Workshop with Judith Rossell
There was a packed house at the Write Links meeting at the State Library of Qld on Saturday, with good reason… the incredible Judith Rossell, author of Withering By Sea, was in residence. Listening to the story of her career was fascinating and inspiring, for both the writers and illustrators in the room. For starters, we learned that she has illustrated over 80 books, an incredible achievement, and for a very long time was solely an illustrator for other people’s books, before the urge to write her own books surfaced. And thank goodness it did.
A question often asked of writers is, are you a plotter or a pantser. That is, do you meticulously plot your entire story before you get started, or do you just jump in and fly by the seat of your pants. Judith, she told us, is neither. She is a planner. A sketcher. A maker of maps. She hunts for interesting photographs and pictures. She uses them as inspiration to start her scenes. She draws maps to help her sort out the jigsaw puzzle of how to get a character from one place to another. She even uses old hotel floor plans for inspiration. Who knew there was a room solely for the purpose of polishing glass in some old English hotels. And what a great place for someone to hide, and perhaps end up breaking it all! Judith even went so far as to stay in a historical Melbourne hotel one night just so she could wander the halls at night and get the vibe just right.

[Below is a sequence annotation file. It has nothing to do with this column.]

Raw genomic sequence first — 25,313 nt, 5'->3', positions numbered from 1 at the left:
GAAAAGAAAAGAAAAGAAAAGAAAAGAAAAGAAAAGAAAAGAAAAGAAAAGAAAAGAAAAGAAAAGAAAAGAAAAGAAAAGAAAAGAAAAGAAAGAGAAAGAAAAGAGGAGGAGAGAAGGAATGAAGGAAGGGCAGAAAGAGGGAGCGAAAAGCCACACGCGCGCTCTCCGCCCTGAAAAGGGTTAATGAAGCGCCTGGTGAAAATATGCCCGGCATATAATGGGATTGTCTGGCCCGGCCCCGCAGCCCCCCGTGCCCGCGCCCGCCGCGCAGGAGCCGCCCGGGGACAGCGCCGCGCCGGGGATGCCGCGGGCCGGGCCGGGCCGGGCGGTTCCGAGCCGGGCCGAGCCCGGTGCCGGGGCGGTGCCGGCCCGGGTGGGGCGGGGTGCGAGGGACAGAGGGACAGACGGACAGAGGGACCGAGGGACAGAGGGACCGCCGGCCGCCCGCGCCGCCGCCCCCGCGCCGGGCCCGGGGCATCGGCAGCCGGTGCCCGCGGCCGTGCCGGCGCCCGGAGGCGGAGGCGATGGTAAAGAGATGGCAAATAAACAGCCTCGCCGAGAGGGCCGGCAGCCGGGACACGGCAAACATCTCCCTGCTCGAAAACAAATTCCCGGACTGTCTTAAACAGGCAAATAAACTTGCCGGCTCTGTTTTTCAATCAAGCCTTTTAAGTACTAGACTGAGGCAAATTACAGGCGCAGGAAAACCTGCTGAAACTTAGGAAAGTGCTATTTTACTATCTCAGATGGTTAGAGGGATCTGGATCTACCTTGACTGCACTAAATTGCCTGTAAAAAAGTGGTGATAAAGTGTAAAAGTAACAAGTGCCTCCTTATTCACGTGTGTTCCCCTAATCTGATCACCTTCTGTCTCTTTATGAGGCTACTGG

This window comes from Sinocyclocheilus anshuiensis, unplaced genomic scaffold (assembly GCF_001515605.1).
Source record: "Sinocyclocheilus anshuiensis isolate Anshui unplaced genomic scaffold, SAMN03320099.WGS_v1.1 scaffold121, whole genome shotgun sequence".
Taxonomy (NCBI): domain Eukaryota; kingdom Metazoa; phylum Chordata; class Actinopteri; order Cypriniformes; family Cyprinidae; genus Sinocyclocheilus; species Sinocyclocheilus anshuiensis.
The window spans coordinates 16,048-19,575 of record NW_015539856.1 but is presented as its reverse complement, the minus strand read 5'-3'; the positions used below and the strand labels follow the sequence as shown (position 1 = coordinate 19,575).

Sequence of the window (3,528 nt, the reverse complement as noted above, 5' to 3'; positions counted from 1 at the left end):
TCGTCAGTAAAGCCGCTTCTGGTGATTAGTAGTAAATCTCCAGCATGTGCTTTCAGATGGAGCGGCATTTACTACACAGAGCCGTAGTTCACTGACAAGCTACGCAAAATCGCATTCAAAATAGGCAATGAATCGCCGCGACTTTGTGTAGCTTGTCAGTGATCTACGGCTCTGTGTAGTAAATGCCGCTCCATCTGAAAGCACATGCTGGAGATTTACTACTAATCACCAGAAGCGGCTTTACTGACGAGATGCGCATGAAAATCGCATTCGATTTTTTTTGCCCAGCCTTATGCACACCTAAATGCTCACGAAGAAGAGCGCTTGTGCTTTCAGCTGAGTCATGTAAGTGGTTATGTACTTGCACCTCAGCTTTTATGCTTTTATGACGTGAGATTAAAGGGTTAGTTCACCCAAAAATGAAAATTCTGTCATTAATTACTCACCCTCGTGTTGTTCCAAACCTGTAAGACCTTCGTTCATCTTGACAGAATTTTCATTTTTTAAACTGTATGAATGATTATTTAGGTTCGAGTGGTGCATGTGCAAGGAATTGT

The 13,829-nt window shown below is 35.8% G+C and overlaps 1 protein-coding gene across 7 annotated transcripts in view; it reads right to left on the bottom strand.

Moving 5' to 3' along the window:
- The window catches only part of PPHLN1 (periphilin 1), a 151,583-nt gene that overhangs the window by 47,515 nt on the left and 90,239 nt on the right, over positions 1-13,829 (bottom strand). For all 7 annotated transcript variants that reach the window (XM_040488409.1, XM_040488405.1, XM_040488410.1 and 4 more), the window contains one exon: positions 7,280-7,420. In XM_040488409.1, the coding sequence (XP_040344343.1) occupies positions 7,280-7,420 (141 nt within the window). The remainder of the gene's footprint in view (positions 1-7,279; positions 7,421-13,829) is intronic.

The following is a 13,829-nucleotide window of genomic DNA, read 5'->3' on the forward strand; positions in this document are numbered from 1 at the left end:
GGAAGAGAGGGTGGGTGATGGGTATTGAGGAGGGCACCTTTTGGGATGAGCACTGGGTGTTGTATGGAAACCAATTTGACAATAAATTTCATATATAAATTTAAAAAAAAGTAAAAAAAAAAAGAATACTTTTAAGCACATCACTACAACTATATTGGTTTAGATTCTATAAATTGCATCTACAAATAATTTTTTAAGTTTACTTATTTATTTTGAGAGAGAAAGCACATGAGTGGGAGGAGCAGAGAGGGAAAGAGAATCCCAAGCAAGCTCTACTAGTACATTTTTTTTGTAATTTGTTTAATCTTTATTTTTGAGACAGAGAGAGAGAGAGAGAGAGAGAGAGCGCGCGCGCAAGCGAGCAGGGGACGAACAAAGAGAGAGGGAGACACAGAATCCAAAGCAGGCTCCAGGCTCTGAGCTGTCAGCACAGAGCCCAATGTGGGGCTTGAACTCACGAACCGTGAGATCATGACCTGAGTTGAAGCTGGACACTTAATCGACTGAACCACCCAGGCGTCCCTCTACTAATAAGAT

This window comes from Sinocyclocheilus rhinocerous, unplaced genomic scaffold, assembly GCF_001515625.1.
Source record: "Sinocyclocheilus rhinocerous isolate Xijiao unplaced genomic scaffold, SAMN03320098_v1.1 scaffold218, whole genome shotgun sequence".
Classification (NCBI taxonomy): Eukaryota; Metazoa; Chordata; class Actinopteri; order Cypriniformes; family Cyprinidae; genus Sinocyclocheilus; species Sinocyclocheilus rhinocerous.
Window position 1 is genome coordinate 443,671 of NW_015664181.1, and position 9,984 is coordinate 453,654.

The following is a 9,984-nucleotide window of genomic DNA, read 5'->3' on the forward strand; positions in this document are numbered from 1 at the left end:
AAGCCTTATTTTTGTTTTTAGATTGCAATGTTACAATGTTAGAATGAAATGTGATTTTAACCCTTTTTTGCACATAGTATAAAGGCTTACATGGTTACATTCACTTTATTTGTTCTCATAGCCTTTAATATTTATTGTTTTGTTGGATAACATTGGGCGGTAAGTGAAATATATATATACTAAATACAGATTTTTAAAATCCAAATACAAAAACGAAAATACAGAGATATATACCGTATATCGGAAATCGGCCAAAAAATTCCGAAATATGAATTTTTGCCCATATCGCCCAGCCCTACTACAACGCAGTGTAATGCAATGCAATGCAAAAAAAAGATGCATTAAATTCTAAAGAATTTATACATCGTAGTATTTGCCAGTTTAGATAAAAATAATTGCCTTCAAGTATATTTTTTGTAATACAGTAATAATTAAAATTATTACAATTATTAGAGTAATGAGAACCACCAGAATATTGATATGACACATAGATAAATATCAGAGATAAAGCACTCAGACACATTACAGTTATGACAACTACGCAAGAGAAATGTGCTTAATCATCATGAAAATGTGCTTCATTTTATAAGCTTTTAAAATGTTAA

If we weren’t convinced at this point that using photos and pictures was the best way to start a story or a scene, the writing exercise she gave us laid to rest any doubts. A simple photo of a house with an iron gate and cobblestones leading up to its front door, inspired the most incredible writing from us all. It was a light bulb moment really. She had us thinking about what the garden sounded like, how it smelled, what was the weather like. She encouraged similes and quirky details. Then with her help, we created villains of all shapes and sizes, by thinking about tiny details, characteristics, quirks and habits. And the big question: What is it that they want?
Well, this writer knows what she wants… to be just like Judith. From now on, whenever I strike a patch of writer’s block, I’m heading straight to the internet to search for “Victorian Era Family Photos”. Now that I know about this fantastic writing hack, I’ll never be without inspiration again.
By Alison Mclennan
Find out more about children’s author Alison Mclennan and her books at her website www.alisonmclennan.org
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